Tag: Warranty

TPG2022 Chapter II paragraph 2.43

Assume that a warranty is offered with respect to all products so that the downstream price is uniform. Distributor C performs the warranty function but is, in fact, compensated by the supplier through a lower price. Distributor D does not perform the warranty function which is performed by the supplier (products are sent back to the factory). However, Distributor D’s supplier charges D a higher price than is charged to Distributor C. If Distributor C accounts for the cost of performing the warranty function as a cost of goods sold, then the adjustment in the gross profit margins for the differences is automatic. However, if the warranty expenses are accounted for as operating expenses, there is a distortion in the margins which must be corrected. The reasoning in this case would be that, if D performed the warranty itself, its supplier would reduce the transfer price, and therefore, D’s gross profit margin would be greater ... Read more

TPG2022 Chapter II paragraph 2.42

Assume that there are two distributors selling the same product in the same market under the same brand name. Distributor A offers a warranty; Distributor B offers none. Distributor A is not including the warranty as part of a pricing strategy and so sells its product at a higher price resulting in a higher gross profit margin (if the costs of servicing the warranty are not taken into account) than that of Distributor B, which sells at a lower price. The two margins are not comparable until a reasonably accurate adjustment is made to account for that difference ... Read more

TPG2017 Chapter II paragraph 2.43

Assume that a warranty is offered with respect to all products so that the downstream price is uniform. Distributor C performs the warranty function but is, in fact, compensated by the supplier through a lower price. Distributor D does not perform the warranty function which is performed by the supplier (products are sent back to the factory). However, Distributor D’s supplier charges D a higher price than is charged to Distributor C. If Distributor C accounts for the cost of performing the warranty function as a cost of goods sold, then the adjustment in the gross profit margins for the differences is automatic. However, if the warranty expenses are accounted for as operating expenses, there is a distortion in the margins which must be corrected. The reasoning in this case would be that, if D performed the warranty itself, its supplier would reduce the transfer price, and therefore, D’s gross profit margin would be greater ... Read more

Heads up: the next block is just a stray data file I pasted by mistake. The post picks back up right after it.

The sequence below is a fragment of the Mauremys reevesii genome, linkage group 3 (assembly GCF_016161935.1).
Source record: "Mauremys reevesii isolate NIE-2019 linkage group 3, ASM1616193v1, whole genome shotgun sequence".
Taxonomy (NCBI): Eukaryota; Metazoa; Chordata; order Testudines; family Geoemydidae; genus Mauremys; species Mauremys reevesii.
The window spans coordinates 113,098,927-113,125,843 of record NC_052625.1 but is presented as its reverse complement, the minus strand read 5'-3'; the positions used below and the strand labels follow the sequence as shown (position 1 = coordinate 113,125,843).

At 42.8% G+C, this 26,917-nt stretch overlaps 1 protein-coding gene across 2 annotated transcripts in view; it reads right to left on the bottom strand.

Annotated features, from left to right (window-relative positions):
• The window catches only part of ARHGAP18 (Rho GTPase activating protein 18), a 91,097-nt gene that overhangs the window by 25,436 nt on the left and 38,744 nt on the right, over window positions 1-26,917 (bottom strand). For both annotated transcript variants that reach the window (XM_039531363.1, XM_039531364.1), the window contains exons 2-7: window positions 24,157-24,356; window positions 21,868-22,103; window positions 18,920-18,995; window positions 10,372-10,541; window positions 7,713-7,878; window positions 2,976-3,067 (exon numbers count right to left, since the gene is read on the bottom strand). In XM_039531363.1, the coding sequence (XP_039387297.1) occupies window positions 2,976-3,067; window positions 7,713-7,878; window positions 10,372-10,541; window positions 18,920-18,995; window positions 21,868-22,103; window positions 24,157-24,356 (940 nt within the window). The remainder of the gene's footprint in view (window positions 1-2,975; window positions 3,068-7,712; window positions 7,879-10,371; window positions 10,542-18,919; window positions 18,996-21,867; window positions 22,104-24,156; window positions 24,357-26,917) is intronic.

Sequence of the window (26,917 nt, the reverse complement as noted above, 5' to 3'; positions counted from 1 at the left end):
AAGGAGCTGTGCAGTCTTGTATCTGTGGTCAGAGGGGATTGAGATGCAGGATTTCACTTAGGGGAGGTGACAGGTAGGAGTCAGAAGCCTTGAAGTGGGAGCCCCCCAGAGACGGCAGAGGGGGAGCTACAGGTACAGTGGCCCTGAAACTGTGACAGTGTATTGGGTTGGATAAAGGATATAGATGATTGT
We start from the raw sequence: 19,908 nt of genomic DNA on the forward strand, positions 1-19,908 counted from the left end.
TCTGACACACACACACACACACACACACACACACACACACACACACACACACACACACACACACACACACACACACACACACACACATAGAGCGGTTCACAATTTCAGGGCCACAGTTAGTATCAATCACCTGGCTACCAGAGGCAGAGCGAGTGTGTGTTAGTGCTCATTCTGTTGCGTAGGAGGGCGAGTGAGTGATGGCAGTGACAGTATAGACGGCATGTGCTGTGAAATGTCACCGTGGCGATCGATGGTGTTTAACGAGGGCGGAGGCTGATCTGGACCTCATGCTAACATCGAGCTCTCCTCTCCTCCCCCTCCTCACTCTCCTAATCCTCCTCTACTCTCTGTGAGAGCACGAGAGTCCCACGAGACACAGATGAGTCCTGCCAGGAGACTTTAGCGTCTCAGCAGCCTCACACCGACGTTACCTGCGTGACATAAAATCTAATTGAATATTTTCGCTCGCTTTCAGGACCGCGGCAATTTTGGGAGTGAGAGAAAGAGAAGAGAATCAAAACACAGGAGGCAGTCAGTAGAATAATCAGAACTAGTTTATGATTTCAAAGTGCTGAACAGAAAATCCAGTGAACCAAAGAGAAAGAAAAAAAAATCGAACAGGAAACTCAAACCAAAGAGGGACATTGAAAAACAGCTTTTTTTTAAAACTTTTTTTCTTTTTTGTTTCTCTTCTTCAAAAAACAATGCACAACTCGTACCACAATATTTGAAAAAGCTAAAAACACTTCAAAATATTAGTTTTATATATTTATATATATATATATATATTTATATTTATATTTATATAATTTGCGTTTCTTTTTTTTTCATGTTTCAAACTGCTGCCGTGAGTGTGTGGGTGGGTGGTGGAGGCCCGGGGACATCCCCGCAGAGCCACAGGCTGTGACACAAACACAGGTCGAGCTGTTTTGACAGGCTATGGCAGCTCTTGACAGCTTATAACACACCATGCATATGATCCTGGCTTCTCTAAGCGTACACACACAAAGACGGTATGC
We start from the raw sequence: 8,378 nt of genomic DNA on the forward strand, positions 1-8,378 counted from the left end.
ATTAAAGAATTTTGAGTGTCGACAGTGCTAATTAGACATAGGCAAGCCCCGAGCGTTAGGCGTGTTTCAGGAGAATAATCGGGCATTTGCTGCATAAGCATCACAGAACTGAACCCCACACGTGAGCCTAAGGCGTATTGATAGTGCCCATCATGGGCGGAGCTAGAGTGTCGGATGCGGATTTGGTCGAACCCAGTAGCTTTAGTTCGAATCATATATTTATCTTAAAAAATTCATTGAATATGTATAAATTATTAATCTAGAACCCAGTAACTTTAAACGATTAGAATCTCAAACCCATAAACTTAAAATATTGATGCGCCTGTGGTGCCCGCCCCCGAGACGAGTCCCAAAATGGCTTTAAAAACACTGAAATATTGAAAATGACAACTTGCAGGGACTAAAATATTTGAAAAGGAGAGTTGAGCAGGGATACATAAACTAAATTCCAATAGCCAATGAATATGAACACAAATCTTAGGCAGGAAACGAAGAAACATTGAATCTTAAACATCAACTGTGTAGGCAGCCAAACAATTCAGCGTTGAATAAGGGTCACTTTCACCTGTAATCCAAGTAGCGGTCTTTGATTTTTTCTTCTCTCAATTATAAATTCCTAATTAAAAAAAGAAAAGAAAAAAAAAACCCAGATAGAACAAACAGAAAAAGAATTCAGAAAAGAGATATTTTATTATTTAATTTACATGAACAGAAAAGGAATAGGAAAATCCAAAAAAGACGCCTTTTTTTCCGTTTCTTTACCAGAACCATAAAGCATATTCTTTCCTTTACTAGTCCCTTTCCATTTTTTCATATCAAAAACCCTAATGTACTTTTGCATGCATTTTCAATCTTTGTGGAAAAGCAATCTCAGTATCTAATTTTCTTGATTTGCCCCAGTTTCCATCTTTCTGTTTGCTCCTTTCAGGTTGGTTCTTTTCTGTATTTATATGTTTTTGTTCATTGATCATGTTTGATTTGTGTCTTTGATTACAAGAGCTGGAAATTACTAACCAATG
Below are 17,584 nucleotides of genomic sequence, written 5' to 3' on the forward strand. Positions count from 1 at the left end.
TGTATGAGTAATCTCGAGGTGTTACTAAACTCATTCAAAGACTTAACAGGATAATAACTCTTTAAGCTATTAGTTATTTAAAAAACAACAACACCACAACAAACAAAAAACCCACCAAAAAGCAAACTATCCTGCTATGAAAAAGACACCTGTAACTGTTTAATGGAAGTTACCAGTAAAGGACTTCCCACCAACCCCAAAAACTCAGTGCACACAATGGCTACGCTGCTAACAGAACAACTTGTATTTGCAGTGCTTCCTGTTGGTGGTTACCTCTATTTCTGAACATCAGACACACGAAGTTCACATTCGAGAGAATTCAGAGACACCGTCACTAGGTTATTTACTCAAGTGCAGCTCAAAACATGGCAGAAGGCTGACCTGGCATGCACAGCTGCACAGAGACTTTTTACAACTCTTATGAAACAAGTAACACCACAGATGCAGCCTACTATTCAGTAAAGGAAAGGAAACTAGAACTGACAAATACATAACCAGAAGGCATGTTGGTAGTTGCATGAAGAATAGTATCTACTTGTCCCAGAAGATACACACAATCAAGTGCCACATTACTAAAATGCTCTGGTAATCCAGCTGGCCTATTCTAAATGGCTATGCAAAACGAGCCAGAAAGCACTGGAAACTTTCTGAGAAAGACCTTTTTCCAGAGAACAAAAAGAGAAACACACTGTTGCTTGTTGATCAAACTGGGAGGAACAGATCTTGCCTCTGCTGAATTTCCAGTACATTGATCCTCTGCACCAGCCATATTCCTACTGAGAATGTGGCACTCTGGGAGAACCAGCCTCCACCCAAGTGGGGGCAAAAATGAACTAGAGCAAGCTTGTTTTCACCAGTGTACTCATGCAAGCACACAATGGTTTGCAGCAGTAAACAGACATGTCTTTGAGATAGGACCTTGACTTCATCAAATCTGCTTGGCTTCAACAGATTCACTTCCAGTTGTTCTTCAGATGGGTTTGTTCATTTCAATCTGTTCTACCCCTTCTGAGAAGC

TPG2017 Chapter II paragraph 2.42

Assume that there are two distributors selling the same product in the same market under the same brand name. Distributor A offers a warranty; Distributor B offers none. Distributor A is not including the warranty as part of a pricing strategy and so sells its product at a higher price resulting in a higher gross profit margin (if the costs of servicing the warranty are not taken into account) than that of Distributor B, which sells at a lower price. The two margins are not comparable until a reasonably accurate adjustment is made to account for that difference ... Read more
UK vs. DSG Retail (Dixon case), Tax Tribunal, Case No. UKFT 31

UK vs. DSG Retail (Dixon case), Tax Tribunal, Case No. UKFT 31

This case concerns the sale of extended warranties to third-party customers of Dixons, a large retail chain in the UK selling white goods and home electrical products. The DSG group captive (re)insurer in the Isle of Man (DISL) insured these extended warranties for DSG’s UK customers. Until 1997 this was structured via a third-party insurer (Cornhill) that reinsured 95% on to DISL. From 1997 onwards the warranties were offered as service contracts that were 100% insured by DISL. The dispute concerned the level of sales commissions and profit commissions received by DSG. The Tax Tribunal rejected the taxpayer’s contentions that the transfer pricing legislation did not apply to the particular series of transactions (under ICTA 88 Section 770 and Schedule 28AA) – essentially the phrases ‘facility’ (Section 770) and ‘provision’ (Schedule 28AA) were interpreted broadly so that there was something to price between DSG and DISL, despite the insertion of a third party and the absence of a recognised transaction ... Read more
US vs Seagate Tech, 1994, US Tax Court 102 T.C. 149

US vs Seagate Tech, 1994, US Tax Court 102 T.C. 149

In the Seagate Tech case the US Tax Court was asked to decide on several distinct transfer pricing issues arising out of a transfer pricing adjustments issued by the IRS. Whether respondent’s reallocations of gross income under section 482 for the years in issue are arbitrary, capricious, or unreasonable; whether respondent should bear the burden of proof for any of the issues involved in the instant case; whether petitioner Seagate Technology, Inc. (hereinafter referred to as Seagate Scotts Valley), paid Seagate Technology Singapore, Pte. Ltd. (Seagate Singapore), a wholly owned subsidiary of Seagate Scotts Valley, arm’s-length prices for component parts; whether Seagate Scotts Valley paid Seagate Singapore arm’s-length prices for completed disk drives; whether Seagate Singapore paid Seagate Scotts Valley arm’s-length royalties for the use of certain intangibles; whether the royalty fee Seagate Singapore paid Seagate Scotts Valley for disk drives covered under a section 367 private letter ruling applies to all such disk drives shipped to the United States, ... Read more